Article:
Tiger Adventure

The Tiger Core Adventures (getting started)

To earn the rank of Tiger Cub, your scout needs a Tiger Handbook to begin working on the Tiger Core Adventures. Below is an outline of the material covered in the handbook.

Note: Some of these activities are done at home and signed off by the parent after the boy has completed the task. The handbook should be shown to the Den Leader with a picture, video, or craft proof - who records and tracks his progress.

Note: There are no performance requirements for completing tasks. Simply participating and doing one's best in an activity constitutes completion

The first thing all new scouts learn is the Bobcat Badge. The Bobcat Trail is outlined at the beginning of every handbook in Cub Scouts. Once completed and reported to your Den Leader, the Bobcat Badge will be awarded at the next Monthly Pack Meeting.

Note: Once a Bobcat, always a Bobcat... Once he earns his Bobcat Badge he can skip it in other handbooks as he advances through the ranks.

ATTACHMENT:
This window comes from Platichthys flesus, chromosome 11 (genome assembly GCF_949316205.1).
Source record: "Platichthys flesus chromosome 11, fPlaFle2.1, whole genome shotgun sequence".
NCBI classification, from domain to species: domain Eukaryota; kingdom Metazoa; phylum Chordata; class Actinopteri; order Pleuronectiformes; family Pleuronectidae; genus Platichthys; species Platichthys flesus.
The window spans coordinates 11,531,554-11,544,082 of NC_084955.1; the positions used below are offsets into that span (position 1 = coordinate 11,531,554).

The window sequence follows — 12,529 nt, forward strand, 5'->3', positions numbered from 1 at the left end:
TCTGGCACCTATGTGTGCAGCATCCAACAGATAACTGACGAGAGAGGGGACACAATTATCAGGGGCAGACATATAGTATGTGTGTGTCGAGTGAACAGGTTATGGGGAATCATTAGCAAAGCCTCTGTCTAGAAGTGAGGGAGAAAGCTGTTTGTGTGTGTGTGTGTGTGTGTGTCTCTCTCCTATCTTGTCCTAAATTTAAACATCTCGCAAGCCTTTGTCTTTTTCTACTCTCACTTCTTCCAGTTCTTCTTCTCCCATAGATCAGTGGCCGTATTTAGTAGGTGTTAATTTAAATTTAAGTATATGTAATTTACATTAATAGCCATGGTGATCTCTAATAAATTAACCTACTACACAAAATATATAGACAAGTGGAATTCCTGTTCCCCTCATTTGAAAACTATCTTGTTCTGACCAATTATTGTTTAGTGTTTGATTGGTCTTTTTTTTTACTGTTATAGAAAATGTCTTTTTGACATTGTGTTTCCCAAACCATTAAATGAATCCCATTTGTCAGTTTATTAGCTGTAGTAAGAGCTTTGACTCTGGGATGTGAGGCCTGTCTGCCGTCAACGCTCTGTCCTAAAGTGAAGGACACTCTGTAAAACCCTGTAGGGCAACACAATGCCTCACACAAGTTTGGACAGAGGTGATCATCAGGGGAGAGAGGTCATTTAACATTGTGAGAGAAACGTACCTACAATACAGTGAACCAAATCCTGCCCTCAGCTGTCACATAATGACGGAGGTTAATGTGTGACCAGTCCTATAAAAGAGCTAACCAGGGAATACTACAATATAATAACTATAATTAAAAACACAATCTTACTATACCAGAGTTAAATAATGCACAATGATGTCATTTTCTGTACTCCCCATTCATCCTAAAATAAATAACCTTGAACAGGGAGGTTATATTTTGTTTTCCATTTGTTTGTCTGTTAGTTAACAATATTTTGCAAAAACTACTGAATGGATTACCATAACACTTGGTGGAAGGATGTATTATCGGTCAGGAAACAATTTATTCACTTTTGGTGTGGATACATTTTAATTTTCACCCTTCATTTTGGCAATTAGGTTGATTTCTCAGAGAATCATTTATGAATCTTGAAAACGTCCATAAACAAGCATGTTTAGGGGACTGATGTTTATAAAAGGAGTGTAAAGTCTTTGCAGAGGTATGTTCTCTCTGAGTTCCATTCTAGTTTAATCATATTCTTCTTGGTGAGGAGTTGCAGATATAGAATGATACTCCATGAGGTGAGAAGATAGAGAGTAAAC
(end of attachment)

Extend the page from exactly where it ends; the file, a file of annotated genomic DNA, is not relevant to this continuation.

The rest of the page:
Learn the Cub Scout Motto: Do Your Best

Learn the Cub Scout Sign

Learn the Cub Scout Salute

The Adventures

(the program)

This is how our scouts follow the Tiger Core Adventures to receive their Tiger Cub Badge...

In order to earn the Tiger Cub Rank the Tiger Cub Scout should follow the "Tiger Core Adventures" by completing a Family Activity, a Den Activity, and a "Go See It" Activity in each of five Achievement Areas (3 activities in 6 Achievement Areas = 18 activities):


Games Tigers Play

My Tiger Jungle

Team Tiger

Tiger Bites

Tiger Circles: Duty to God

Tigers in the Wild





Complete Requirement 1 plus at least two others

    1. Do the following:
  • Play two initiative or team-building games with the members of your den.
  • Listen carefully to your leader while the rules are being explained, and follow directions when playing.
  • At the end of the game, talk with the leader about what you learned when you played the game. Tell how you helped the den by playing your part.
  1. Talk with your den or family about why good nutrition helps you to be strong and active. Bring a nutritious snack to a den meeting. Share why you picked it and what makes it a good snack choice.
  2. Make up a game with the members of your den, and play it with den members. After playing the game, talk with your den about the experience.